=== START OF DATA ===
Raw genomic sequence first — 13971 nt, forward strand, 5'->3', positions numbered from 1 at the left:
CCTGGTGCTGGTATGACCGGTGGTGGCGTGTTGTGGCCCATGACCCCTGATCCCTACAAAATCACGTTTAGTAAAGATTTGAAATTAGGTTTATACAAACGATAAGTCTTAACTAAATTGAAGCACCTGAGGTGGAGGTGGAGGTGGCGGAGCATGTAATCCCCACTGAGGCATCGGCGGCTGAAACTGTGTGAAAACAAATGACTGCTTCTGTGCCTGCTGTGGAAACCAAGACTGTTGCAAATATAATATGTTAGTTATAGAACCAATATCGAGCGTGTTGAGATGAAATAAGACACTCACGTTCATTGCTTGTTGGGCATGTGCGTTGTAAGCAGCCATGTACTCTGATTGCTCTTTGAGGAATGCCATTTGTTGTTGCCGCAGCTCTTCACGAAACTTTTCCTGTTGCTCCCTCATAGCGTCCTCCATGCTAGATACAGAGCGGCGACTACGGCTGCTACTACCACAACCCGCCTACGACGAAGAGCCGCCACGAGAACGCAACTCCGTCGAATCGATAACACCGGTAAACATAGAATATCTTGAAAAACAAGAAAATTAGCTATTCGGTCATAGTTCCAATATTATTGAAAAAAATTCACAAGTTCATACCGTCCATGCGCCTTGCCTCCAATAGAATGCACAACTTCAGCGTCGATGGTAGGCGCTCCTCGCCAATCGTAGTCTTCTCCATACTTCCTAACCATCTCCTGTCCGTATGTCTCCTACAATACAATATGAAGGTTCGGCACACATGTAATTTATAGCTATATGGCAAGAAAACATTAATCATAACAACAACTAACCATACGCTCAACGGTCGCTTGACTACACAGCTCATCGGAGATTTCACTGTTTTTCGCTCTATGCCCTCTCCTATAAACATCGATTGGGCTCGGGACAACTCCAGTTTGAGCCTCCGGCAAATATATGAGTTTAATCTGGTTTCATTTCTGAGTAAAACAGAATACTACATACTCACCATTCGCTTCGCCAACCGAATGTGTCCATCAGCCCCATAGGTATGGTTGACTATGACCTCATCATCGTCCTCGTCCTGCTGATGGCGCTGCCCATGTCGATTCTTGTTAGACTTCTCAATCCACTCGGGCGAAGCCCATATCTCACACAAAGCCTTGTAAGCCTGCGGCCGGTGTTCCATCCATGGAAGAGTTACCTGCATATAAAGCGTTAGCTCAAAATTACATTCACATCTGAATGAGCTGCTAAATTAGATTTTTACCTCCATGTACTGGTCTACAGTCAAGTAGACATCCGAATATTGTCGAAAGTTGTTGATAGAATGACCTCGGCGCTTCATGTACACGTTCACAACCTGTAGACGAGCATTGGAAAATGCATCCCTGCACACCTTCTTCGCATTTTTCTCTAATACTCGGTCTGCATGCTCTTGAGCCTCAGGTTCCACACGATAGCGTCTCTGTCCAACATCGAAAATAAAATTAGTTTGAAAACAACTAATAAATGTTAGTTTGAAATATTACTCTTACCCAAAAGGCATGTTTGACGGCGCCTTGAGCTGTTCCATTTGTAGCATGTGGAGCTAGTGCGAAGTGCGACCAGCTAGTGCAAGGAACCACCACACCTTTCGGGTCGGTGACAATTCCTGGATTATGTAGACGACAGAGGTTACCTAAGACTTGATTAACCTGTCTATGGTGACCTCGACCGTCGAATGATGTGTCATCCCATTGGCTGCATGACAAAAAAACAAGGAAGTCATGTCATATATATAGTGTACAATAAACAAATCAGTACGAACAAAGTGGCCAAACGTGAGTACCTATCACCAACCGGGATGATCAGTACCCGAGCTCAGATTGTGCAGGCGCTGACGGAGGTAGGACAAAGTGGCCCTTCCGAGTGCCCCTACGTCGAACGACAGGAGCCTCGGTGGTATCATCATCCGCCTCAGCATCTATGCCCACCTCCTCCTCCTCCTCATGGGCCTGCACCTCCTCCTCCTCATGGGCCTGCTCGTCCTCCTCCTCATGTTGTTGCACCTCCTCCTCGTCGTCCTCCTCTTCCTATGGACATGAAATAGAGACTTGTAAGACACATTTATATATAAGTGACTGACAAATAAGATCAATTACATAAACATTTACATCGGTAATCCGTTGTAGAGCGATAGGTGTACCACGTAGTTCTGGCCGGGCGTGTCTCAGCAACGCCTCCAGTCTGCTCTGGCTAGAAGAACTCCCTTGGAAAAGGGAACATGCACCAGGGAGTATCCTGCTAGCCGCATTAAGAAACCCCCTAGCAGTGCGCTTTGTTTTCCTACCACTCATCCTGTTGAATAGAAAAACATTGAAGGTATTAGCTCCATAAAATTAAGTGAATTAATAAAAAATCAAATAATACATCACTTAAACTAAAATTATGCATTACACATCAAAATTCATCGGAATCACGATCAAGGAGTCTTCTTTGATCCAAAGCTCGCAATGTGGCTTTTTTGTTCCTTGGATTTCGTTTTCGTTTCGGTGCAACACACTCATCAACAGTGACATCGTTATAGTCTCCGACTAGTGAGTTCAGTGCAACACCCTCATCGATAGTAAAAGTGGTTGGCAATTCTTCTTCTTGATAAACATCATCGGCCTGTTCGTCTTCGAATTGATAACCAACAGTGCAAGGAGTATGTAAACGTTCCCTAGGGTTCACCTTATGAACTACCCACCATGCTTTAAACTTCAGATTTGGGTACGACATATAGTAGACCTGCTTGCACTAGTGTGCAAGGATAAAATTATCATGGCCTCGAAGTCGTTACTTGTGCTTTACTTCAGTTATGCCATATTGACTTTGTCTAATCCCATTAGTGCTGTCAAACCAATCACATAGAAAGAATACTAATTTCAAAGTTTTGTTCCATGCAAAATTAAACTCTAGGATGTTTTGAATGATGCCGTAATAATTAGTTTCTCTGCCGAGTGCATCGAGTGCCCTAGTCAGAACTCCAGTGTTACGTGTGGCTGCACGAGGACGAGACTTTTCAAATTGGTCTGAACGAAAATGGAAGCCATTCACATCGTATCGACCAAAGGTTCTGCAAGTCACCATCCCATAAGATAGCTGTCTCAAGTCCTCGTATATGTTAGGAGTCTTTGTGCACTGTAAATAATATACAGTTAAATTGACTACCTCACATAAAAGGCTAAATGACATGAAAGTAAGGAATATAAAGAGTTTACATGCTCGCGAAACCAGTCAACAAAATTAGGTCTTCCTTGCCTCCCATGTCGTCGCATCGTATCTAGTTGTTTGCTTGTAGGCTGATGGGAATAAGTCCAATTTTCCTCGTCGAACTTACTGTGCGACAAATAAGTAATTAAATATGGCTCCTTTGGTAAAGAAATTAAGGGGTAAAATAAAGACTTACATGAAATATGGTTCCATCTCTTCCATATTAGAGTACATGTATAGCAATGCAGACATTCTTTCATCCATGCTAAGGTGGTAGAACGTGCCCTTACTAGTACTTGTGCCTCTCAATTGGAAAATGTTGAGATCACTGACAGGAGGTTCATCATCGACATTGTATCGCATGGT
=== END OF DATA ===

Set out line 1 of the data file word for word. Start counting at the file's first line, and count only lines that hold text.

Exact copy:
Raw genomic sequence first — 13971 nt, forward strand, 5'->3', positions numbered from 1 at the left: